Review: 'Through the Shadowlands’ describes Julie Rehmeyer's ME/CFS Odyssey
I should note at the outset that this review is based on an audio version of the galleys and the epilogue from the finished work. Julie Rehmeyer sent me the final version as a PDF, but for some reason my text to voice software (Kurzweil) had issues with it. I understand that it is...
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Research: Neuronal recognition by CD8 T cells elicits central diabetes insipidus.

Discussion in 'Other Health News and Research' started by CBS, Jul 26, 2012.

  1. CBS

    CBS Senior Member

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    Perhaps a mechanism by which autoimmunity leads to fluid loss, hypovolemia and POTS/OI.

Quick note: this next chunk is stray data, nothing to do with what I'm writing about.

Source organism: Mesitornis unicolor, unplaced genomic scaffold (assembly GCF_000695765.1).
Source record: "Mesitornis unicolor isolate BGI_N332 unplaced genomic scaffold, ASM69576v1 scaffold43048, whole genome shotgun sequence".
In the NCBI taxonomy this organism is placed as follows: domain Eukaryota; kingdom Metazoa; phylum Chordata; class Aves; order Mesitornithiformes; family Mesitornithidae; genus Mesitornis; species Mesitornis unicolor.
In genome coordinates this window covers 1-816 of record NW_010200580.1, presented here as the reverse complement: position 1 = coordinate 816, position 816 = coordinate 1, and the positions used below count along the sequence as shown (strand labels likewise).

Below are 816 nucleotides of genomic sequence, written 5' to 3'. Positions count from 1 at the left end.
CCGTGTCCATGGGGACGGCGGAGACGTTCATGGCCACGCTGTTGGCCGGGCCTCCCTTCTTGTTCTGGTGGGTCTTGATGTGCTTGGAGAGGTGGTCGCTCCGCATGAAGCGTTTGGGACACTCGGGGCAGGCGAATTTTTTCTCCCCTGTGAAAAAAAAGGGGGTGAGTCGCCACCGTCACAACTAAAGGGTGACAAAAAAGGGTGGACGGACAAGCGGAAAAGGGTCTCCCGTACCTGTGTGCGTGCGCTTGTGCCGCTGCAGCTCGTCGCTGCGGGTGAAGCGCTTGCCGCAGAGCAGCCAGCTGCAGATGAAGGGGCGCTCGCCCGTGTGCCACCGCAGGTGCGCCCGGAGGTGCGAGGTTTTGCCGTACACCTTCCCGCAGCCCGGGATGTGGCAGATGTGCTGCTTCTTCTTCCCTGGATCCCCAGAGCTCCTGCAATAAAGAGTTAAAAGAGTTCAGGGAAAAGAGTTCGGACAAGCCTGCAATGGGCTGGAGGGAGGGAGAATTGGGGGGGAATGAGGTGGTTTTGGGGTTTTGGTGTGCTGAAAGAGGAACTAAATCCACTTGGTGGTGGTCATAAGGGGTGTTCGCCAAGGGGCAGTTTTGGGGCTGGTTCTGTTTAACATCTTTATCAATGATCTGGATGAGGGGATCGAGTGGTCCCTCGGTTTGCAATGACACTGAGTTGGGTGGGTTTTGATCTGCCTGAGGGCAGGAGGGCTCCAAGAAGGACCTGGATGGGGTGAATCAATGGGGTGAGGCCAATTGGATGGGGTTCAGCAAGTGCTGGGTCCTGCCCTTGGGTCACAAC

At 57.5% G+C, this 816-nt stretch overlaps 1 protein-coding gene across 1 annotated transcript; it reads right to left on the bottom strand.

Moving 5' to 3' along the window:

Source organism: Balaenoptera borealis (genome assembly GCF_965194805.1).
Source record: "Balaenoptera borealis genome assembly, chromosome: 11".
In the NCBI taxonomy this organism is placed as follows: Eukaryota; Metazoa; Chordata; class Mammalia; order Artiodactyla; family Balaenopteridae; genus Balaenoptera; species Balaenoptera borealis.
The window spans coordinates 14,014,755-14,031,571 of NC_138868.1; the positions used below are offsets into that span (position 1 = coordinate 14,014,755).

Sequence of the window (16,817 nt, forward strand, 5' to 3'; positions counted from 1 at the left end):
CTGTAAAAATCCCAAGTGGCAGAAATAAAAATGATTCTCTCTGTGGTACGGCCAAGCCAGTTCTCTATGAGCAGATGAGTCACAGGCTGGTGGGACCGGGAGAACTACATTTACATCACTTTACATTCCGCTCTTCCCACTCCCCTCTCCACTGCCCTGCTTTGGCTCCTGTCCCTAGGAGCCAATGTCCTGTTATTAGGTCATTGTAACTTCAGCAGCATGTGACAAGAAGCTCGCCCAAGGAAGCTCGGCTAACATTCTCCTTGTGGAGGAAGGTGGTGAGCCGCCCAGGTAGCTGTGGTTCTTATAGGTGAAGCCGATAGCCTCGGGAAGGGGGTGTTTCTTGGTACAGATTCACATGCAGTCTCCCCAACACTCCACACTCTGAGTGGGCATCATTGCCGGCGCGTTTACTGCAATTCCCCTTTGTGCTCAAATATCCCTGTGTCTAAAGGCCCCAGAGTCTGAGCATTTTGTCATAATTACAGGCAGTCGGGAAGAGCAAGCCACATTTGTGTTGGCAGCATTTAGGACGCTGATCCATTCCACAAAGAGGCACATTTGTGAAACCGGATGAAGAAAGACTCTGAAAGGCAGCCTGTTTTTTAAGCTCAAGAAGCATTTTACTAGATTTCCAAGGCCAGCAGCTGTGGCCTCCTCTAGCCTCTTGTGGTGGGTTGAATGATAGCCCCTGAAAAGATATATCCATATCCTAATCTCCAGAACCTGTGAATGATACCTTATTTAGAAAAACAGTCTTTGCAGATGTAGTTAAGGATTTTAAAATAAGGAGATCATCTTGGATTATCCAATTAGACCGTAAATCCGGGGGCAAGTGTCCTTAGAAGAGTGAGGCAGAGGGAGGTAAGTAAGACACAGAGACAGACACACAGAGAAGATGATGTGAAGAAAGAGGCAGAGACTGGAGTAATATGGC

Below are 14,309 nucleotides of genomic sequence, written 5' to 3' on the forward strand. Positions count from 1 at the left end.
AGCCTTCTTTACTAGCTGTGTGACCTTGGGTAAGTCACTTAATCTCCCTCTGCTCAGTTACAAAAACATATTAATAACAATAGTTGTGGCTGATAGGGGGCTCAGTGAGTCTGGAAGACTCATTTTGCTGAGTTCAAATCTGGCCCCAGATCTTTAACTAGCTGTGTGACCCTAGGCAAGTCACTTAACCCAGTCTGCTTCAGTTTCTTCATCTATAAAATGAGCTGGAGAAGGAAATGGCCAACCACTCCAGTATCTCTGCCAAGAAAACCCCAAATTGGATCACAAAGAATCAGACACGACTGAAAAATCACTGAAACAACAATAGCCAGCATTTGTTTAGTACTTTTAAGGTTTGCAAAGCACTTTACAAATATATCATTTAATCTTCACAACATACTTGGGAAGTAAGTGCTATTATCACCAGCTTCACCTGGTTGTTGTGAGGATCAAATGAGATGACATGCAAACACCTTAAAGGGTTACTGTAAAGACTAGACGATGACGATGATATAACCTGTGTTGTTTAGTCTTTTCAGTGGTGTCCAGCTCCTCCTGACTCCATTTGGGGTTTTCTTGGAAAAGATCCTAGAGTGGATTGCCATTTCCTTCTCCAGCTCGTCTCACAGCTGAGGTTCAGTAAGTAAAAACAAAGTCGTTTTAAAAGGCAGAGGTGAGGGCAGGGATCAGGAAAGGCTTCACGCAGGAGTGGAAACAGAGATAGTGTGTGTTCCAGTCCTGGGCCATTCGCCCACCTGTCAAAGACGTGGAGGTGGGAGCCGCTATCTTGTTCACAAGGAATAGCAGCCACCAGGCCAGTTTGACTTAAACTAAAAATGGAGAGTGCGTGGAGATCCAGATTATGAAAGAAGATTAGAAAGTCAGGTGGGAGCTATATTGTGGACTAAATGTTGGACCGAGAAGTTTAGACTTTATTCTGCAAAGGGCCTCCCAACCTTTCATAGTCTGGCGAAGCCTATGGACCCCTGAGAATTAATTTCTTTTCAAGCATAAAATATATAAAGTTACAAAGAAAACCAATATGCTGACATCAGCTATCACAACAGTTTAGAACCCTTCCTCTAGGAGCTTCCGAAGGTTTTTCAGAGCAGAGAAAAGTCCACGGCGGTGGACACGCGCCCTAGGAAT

I should note that this article was first brought to my attention by another PR member (whom I would gladly acknowledge but I don't have their permission to do so). I've been away for a while and am just getting back to PR. Thanks to "you know who you are."


    Cutting edge: Neuronal recognition by CD8 T cells elicits central diabetes insipidus.

    Scheikl T, Pignolet B, Dalard C, Desbois S, Raison D, Yamazaki M, Saoudi A, Bauer J, Lassmann H, Hardin-Pouzet H, Liblau RS.

    J Immunol. 2012 May 15;188(10):4731-5. Epub 2012 Apr 13.

    Abstract